Monday, March 19, 2012

Death of the Printed Encylopedia

I've read various articles lamenting the end of Encyclopedia Britannica's print editions, but none was so poignantly written as the one by Albert Mohler. You've got to love a guy who read encyclopedias in junior high!

Friday, March 16, 2012

Unbroken by Laura Hillenbrand

After reading Unbroken, I have only one thing to say:

Oh. My. Word.

Actually, I have a lot to say, but to avoid spoilers, I’ll try to condense my thoughts.

I’ve read half a dozen books by former POWs which made me a little nervous that I’d be underwhelmed by this one.  I needn’t have worried.  Louis Zamperini’s story is broader than his POW experience and Hillenbrand is a masterful storyteller. It is a tribute to her writing that whenever my husband asked me to read something out loud from the book, I never had to search for interesting passages.  I just shared from the exact spot where I was reading and everyone in the room sat transfixed.

Born in 1917, Zamperini was a kid who couldn’t stay out of trouble.  His hair-raising escapades kept his parents (and the local police) on edge. As a teen he was encouraged by his brother Pete to take up running.  He ran track in high school and his records were so impressive that he made it to the 1936 Olympics in Berlin, the youngest U.S. qualifier in the 5,000 meter race.  When World War II arrived, he joined the U.S. Army Air Forces as a bombardier. The details of his brushes with death (even before being taking as a POW) coupled with the horrors of his internment make Louie’s story almost impossible to put down. 

You do not have to be a history buff to enjoy this book.  It is a masterful piece of writing about an extraordinary man who refused to give up hope no matter how difficult the circumstances.

Friday, March 2, 2012

I Saw Two Englands by H. V. Morton

H.V. Morton (1892-1979) came to public attention as the reporter who scooped the story of King Tut’s tomb in 1922.  Afterward he became known as a travel writer, initially in England and the Holy Land, but later in other countries.  In I Saw Two Englands Morton writes of the summer just before World War II began and of the first few months after it started.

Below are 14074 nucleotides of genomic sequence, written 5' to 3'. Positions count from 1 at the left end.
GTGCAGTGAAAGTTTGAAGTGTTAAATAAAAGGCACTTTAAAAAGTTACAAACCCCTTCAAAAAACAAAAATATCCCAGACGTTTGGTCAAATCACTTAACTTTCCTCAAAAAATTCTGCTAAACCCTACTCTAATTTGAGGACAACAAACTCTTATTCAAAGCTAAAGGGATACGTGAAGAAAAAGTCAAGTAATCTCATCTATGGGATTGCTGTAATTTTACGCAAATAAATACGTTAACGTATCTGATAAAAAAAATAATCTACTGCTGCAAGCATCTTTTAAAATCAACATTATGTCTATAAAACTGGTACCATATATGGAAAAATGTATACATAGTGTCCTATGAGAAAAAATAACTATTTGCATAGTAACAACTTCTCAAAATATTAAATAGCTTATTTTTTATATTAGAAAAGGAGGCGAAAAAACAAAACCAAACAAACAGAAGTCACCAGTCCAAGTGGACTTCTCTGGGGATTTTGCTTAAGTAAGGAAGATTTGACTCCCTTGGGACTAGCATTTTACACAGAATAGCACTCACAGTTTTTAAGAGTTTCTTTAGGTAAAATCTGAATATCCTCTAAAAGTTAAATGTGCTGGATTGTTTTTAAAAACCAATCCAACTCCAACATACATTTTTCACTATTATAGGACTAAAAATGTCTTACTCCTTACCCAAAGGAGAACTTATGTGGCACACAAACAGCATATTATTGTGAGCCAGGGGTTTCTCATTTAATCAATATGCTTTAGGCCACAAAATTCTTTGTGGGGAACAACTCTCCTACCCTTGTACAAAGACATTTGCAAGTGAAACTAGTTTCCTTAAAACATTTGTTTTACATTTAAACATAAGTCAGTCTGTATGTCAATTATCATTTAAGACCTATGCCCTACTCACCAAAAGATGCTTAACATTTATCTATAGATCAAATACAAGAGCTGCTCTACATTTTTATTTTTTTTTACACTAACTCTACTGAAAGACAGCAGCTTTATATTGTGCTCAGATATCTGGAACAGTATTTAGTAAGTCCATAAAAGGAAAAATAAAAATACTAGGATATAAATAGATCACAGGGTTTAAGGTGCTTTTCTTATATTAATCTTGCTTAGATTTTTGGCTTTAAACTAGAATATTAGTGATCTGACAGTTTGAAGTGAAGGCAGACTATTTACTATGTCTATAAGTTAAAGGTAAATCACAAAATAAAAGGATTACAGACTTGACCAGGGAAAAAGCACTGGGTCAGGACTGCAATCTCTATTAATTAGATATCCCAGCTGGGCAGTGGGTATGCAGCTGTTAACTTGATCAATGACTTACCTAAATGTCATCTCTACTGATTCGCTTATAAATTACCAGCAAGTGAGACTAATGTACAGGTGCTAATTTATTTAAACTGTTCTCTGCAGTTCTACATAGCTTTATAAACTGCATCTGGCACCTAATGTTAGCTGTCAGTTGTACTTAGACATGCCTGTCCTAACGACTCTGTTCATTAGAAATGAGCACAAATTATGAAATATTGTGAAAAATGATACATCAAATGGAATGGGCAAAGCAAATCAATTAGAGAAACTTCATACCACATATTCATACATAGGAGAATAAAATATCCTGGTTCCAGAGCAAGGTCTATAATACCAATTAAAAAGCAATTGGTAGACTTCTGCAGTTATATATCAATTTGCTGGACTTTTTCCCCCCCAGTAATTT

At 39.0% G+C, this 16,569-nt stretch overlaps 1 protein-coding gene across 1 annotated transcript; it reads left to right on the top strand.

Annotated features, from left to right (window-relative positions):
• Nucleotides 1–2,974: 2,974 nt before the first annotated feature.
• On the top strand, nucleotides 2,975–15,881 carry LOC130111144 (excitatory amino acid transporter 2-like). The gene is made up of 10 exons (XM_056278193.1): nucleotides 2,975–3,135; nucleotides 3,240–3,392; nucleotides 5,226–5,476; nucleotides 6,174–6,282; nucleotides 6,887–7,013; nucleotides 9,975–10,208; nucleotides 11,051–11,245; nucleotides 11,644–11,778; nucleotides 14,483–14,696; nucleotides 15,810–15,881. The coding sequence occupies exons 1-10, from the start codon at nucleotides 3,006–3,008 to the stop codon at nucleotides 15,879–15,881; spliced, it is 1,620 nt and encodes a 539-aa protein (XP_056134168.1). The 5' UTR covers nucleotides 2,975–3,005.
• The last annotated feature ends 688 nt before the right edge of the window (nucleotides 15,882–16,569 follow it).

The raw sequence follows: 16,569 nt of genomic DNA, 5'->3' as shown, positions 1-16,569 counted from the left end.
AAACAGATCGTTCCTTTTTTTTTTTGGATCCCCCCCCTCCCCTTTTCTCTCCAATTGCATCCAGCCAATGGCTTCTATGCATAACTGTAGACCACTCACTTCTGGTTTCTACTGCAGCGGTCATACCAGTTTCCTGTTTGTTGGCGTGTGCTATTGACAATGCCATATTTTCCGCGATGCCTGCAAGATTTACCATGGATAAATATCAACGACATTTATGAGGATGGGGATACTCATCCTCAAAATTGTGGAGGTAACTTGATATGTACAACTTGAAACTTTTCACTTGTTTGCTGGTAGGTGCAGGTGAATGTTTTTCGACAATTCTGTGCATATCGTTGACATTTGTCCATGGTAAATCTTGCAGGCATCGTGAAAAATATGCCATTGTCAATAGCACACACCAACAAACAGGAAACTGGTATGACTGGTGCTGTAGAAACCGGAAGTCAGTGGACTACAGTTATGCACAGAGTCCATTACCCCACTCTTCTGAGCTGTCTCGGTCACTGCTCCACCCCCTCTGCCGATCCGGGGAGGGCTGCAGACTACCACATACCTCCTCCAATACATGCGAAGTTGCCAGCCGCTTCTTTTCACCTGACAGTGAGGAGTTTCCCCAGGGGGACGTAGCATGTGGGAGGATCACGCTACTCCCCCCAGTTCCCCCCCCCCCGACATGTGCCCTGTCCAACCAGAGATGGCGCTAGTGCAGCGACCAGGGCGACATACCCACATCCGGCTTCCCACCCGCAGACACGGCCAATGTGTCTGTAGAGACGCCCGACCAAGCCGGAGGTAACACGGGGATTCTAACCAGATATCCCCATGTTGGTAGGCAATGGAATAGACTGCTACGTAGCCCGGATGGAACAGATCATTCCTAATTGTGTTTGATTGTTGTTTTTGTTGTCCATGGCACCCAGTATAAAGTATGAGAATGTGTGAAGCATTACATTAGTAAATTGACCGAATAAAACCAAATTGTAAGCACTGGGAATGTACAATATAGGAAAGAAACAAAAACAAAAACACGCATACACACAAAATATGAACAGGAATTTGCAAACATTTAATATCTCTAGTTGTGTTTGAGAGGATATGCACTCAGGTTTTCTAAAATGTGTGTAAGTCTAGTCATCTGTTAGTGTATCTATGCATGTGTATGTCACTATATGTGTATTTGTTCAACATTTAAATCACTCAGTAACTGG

Rumors of war were imminent in May of 1939 and Morton set out to see England “one last time.”  In his traveling and journaling, he is never in a hurry.  He offers descriptions, bits of history, and occasional philosophizing as he visits each city.  His prose is gentle and lyrical. (“The contours of the Sussex Downs are as restful as a day in bed.”) But modern readers may find his meandering to be nerve-wracking. 

In September of 1939, war was officially declared and Morton began another set of travels - to observe the effects of the war on the English:

It happened to me at Peterborough.  I was sitting in a restaurant which overlooks the market place.  The old town hall, lifted on its Sixteenth-Century columns, stood immediately below me, and I sat there watching people queue up outside it.  Each one held in his hand a small cardboard box; inside the box was the State’s gift to its children – a gas mask.  Somewhere inside the building the citizens were having their masks tested so that they might face the future with confidence.  They were an ordinary-looking crowd.  Some were smiling, others were just dull or impassive, and no one could have guessed that they were candidates for survival in a mad world: they looked like people waiting for a bus, not a cataclysm. (p. 186)

He recounts the disappointment of the English people during the first months of the war.  Massive evacuations of women and children seemed to have been for nothing when the promised air raids never came.  In those pre-Churchill days, Morton decried the lack of a full-blooded leader who would have given blow for blow, and have expressed the contempt and indignation that existed in England for tyrants and aggressors. (p. 281)

Little did he know that the Battle of Britain was just around the corner and that Britain’s “phony war” was about to become astonishingly real.  This book is recommended for anglophiles and WWII buffs who like stories of the homefront.   (But if you are looking for a quick, exciting read, you’ll want to pass on this one.)